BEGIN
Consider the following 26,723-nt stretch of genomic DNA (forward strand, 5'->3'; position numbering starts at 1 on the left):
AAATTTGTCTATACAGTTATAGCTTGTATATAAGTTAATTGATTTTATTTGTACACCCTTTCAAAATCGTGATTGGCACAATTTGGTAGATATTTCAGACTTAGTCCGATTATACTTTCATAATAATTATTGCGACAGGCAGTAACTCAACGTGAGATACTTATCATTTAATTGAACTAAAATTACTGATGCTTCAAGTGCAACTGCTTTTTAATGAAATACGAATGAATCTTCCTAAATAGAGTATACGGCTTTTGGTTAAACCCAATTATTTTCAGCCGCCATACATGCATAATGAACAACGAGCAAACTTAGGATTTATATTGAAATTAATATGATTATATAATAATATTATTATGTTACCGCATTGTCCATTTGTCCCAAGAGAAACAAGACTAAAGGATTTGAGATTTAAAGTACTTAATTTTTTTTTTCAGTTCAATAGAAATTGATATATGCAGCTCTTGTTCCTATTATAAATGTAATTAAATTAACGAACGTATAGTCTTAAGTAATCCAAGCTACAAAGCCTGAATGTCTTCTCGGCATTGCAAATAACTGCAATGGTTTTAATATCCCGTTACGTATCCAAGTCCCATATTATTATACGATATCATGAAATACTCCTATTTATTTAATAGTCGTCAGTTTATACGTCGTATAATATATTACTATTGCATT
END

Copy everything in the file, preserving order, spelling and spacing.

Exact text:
Consider the following 26,723-nt stretch of genomic DNA (forward strand, 5'->3'; position numbering starts at 1 on the left):
AAATTTGTCTATACAGTTATAGCTTGTATATAAGTTAATTGATTTTATTTGTACACCCTTTCAAAATCGTGATTGGCACAATTTGGTAGATATTTCAGACTTAGTCCGATTATACTTTCATAATAATTATTGCGACAGGCAGTAACTCAACGTGAGATACTTATCATTTAATTGAACTAAAATTACTGATGCTTCAAGTGCAACTGCTTTTTAATGAAATACGAATGAATCTTCCTAAATAGAGTATACGGCTTTTGGTTAAACCCAATTATTTTCAGCCGCCATACATGCATAATGAACAACGAGCAAACTTAGGATTTATATTGAAATTAATATGATTATATAATAATATTATTATGTTACCGCATTGTCCATTTGTCCCAAGAGAAACAAGACTAAAGGATTTGAGATTTAAAGTACTTAATTTTTTTTTTCAGTTCAATAGAAATTGATATATGCAGCTCTTGTTCCTATTATAAATGTAATTAAATTAACGAACGTATAGTCTTAAGTAATCCAAGCTACAAAGCCTGAATGTCTTCTCGGCATTGCAAATAACTGCAATGGTTTTAATATCCCGTTACGTATCCAAGTCCCATATTATTATACGATATCATGAAATACTCCTATTTATTTAATAGTCGTCAGTTTATACGTCGTATAATATATTACTATTGCATT